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"Good improvisation communicates harmonic progression melodically. Effective melodies manipulate harmonic content through the use of guide tones and preparatory gravity notes, masterfully woven in systematic tension, release, and transparent harmonic definition."

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June 18, 2007 | The sweet spot; getting what you pay for.

Drumsets come in all price ranges. You can find the $199 "disposable" five-piece drumkits in department stores and some of the bigbox music chains, a $7000 set-up in a boutique drum store, and everything in between. What makes one more expensive than the other will be the hardware and stands that hold the drums up, quality metal and ergonomic set-up options, but the biggest difference will be found in the drum shells and the way a head mounts to them.

Drums are like mandolins; they are constructed of quality hardwoods for resonance. Mahogany shells can give warmth and bass, Birch and Beech yield projection, Maple and Ash qualities of either (and hard to pigeon-hole into words); all are considered by cost and desired tonal effect of the drummer. Poplar and plywood are cheap to make, and give a player something to beat on, resembling a real drum. You also have options of the way the head is suspended over the bearing edge. Different mounting hardware, angle and craftsmanship in cutting and sanding the bearing edge--all will effect the over all quality of the drums sound.

There is an interesting phenomenon even the non-drummer can experience while listening to the difference between a cheap drum and expensive. When you tune a drum, it yields a "sweet spot," an area where the drum is at its optimum tone-producing pitch. Head vibrates clearly and in synchronicity with the shell. You can hear this when you tighten the drum as you tune to appropriate pitch; when you go above it, the drum starts loosing it's resonance and character (high enough, you can break the head). Staying below it, the drum is flabby and bears no projection.

What is amazing is the tonal range between cheap drum and high-priced professional one. You start to understand why they fetch their high price when you see how much wider the tuning tension range is on a pro kit. There is so much more capability of sound and a discreet ear will notice this immediately. Drum salespeople joke that if a high-end pro drum is good enough, it will still sound fantastic even if it's poorly tuned!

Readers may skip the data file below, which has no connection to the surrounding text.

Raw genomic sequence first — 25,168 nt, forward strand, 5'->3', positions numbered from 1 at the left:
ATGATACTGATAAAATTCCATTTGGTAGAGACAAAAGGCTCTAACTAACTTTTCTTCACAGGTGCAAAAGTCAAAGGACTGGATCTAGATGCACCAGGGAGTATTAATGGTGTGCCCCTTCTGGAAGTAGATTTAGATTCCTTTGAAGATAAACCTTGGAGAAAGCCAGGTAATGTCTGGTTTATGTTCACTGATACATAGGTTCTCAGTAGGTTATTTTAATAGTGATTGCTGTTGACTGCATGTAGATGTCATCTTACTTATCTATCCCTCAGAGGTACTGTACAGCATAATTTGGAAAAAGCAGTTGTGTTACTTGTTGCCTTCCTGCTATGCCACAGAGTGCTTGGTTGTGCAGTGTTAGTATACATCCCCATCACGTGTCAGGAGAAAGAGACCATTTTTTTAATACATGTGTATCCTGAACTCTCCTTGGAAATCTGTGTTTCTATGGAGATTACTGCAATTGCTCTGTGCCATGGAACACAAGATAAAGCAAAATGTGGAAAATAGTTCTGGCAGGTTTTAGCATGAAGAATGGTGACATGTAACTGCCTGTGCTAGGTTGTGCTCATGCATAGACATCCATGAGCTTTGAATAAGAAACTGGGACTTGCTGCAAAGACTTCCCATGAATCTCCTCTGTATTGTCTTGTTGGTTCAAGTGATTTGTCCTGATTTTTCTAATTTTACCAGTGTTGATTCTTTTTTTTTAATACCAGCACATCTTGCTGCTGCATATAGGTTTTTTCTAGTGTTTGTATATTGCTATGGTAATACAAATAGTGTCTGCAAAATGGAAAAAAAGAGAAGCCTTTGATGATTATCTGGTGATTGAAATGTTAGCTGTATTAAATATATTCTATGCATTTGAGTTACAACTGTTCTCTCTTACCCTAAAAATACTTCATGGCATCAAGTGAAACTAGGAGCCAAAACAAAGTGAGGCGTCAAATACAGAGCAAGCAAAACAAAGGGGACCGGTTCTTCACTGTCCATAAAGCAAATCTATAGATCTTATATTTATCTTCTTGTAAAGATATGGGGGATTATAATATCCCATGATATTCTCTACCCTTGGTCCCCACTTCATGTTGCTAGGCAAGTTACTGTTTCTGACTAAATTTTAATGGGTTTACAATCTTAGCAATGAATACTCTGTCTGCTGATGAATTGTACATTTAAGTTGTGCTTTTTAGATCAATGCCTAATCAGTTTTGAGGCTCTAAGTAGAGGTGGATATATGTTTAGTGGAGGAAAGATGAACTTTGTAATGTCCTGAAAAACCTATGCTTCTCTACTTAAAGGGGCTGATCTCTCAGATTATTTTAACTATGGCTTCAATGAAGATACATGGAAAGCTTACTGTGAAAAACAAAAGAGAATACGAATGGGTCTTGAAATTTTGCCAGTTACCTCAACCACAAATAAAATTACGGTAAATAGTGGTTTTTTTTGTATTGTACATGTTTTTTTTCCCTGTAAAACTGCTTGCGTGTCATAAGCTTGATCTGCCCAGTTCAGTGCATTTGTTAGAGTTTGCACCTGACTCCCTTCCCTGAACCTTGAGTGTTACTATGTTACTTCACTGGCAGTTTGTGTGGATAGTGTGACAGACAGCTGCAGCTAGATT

So what does this have to do with mandolin? We talk about the sweet spot between the frets, where the proper tension and placement of finger yields the most amount of sound through the rest of the instrument. A cheap plywood mandolin will have very limited tonal capability even when the illusive sweet spot is covered. Zero in on the fret of a more expensive instrument, and you'll notice the ease at which the sweet spot can be arrived (and heard). Certainly, a good fret job and bridge will contribute, but nonetheless, the rest of the instrument resonates through quality top back and sides the tonal character, and projects the player's intent.

The instrument doesn't necessarily have to have a high price tag, but you have to understand you get what you pay for. Better builders have taken generations of skill and advice to achieve this quality, and it's never an accident. If they can do it better than the next one, they are simply worthy of a higher price tag.

Hitting a drum with a stick to listen for a sweet spot is a good metaphor for your own search for the cure in Mandolin Acquisition Syndrome. Playing fast notes won't reveal an instrument's tonal character; it's not just about how an instrument feels, often frets can be adjusted. Slow, sustained plucks, like spanking a drum will tell you much more about a mandolin's character when you audition its sound capability. Listen for how long a single struck note can hold its character over time.

If an instrument has good tone, you get to play that good tone faster when you speed up. If it has bad tone, all you're left with is a bad instrument that sounds bad, only faster.

Posted by Ted at June 18, 2007 4:33 AM

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